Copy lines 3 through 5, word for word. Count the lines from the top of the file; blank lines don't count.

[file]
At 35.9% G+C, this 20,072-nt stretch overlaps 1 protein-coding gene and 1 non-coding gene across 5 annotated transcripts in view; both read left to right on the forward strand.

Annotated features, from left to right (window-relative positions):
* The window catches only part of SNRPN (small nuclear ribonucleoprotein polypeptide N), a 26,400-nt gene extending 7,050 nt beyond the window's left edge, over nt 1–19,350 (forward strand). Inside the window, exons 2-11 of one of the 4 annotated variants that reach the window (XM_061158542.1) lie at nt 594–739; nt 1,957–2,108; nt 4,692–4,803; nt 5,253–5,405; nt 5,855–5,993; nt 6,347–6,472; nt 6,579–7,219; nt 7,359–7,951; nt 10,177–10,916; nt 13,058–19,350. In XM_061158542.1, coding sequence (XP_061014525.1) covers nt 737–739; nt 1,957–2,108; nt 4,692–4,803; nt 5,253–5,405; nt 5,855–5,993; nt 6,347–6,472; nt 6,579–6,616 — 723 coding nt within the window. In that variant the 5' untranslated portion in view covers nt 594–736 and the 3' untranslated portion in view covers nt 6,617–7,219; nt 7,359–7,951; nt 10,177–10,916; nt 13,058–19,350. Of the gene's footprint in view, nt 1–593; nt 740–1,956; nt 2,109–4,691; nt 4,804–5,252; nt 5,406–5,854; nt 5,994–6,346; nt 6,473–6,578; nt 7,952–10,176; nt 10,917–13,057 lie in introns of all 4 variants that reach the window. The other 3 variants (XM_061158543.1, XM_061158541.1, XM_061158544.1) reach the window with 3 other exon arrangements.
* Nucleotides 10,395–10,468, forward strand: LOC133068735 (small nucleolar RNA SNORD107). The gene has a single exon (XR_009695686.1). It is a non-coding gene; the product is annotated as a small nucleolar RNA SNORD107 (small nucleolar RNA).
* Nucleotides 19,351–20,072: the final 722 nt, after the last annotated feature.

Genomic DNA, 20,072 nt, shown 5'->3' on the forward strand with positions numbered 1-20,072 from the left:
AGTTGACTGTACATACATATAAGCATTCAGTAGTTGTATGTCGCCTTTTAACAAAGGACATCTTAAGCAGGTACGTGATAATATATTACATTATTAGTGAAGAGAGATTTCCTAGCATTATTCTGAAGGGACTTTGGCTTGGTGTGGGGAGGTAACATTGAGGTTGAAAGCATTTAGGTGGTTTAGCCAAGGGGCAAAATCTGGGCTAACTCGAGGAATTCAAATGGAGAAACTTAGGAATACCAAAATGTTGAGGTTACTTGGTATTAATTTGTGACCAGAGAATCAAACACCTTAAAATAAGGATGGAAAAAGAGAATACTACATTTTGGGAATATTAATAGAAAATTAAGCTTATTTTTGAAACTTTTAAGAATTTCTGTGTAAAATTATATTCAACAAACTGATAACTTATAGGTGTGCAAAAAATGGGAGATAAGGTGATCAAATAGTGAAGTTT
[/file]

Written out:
* The window catches only part of SNRPN (small nuclear ribonucleoprotein polypeptide N), a 26,400-nt gene extending 7,050 nt beyond the window's left edge, over nt 1–19,350 (forward strand). Inside the window, exons 2-11 of one of the 4 annotated variants that reach the window (XM_061158542.1) lie at nt 594–739; nt 1,957–2,108; nt 4,692–4,803; nt 5,253–5,405; nt 5,855–5,993; nt 6,347–6,472; nt 6,579–7,219; nt 7,359–7,951; nt 10,177–10,916; nt 13,058–19,350. In XM_061158542.1, coding sequence (XP_061014525.1) covers nt 737–739; nt 1,957–2,108; nt 4,692–4,803; nt 5,253–5,405; nt 5,855–5,993; nt 6,347–6,472; nt 6,579–6,616 — 723 coding nt within the window. In that variant the 5' untranslated portion in view covers nt 594–736 and the 3' untranslated portion in view covers nt 6,617–7,219; nt 7,359–7,951; nt 10,177–10,916; nt 13,058–19,350. Of the gene's footprint in view, nt 1–593; nt 740–1,956; nt 2,109–4,691; nt 4,804–5,252; nt 5,406–5,854; nt 5,994–6,346; nt 6,473–6,578; nt 7,952–10,176; nt 10,917–13,057 lie in introns of all 4 variants that reach the window. The other 3 variants (XM_061158543.1, XM_061158541.1, XM_061158544.1) reach the window with 3 other exon arrangements.
* Nucleotides 10,395–10,468, forward strand: LOC133068735 (small nucleolar RNA SNORD107). The gene has a single exon (XR_009695686.1). It is a non-coding gene; the product is annotated as a small nucleolar RNA SNORD107 (small nucleolar RNA).
* Nucleotides 19,351–20,072: the final 722 nt, after the last annotated feature.